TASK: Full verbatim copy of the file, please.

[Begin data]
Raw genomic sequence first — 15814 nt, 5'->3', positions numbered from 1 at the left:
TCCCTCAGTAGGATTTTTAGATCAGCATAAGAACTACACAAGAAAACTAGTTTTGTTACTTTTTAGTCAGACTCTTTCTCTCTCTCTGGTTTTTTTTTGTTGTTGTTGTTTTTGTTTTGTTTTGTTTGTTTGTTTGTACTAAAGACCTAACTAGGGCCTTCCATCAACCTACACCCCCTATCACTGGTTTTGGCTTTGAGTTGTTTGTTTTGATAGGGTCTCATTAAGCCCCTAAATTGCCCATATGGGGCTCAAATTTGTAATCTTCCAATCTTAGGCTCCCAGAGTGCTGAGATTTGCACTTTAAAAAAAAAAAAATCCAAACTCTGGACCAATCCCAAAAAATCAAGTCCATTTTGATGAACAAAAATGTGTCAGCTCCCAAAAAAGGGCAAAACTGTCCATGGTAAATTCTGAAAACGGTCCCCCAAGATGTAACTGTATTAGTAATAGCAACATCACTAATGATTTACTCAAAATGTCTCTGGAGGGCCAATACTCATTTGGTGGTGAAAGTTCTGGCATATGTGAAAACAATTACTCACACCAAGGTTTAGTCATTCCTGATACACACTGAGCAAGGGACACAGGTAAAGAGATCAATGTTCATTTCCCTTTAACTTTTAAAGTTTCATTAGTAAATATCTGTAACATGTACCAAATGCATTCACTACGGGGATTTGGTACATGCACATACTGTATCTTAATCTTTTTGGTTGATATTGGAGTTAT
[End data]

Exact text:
Raw genomic sequence first — 15814 nt, 5'->3', positions numbered from 1 at the left:
TCCCTCAGTAGGATTTTTAGATCAGCATAAGAACTACACAAGAAAACTAGTTTTGTTACTTTTTAGTCAGACTCTTTCTCTCTCTCTGGTTTTTTTTTGTTGTTGTTGTTTTTGTTTTGTTTTGTTTGTTTGTTTGTACTAAAGACCTAACTAGGGCCTTCCATCAACCTACACCCCCTATCACTGGTTTTGGCTTTGAGTTGTTTGTTTTGATAGGGTCTCATTAAGCCCCTAAATTGCCCATATGGGGCTCAAATTTGTAATCTTCCAATCTTAGGCTCCCAGAGTGCTGAGATTTGCACTTTAAAAAAAAAAAAATCCAAACTCTGGACCAATCCCAAAAAATCAAGTCCATTTTGATGAACAAAAATGTGTCAGCTCCCAAAAAAGGGCAAAACTGTCCATGGTAAATTCTGAAAACGGTCCCCCAAGATGTAACTGTATTAGTAATAGCAACATCACTAATGATTTACTCAAAATGTCTCTGGAGGGCCAATACTCATTTGGTGGTGAAAGTTCTGGCATATGTGAAAACAATTACTCACACCAAGGTTTAGTCATTCCTGATACACACTGAGCAAGGGACACAGGTAAAGAGATCAATGTTCATTTCCCTTTAACTTTTAAAGTTTCATTAGTAAATATCTGTAACATGTACCAAATGCATTCACTACGGGGATTTGGTACATGCACATACTGTATCTTAATCTTTTTGGTTGATATTGGAGTTAT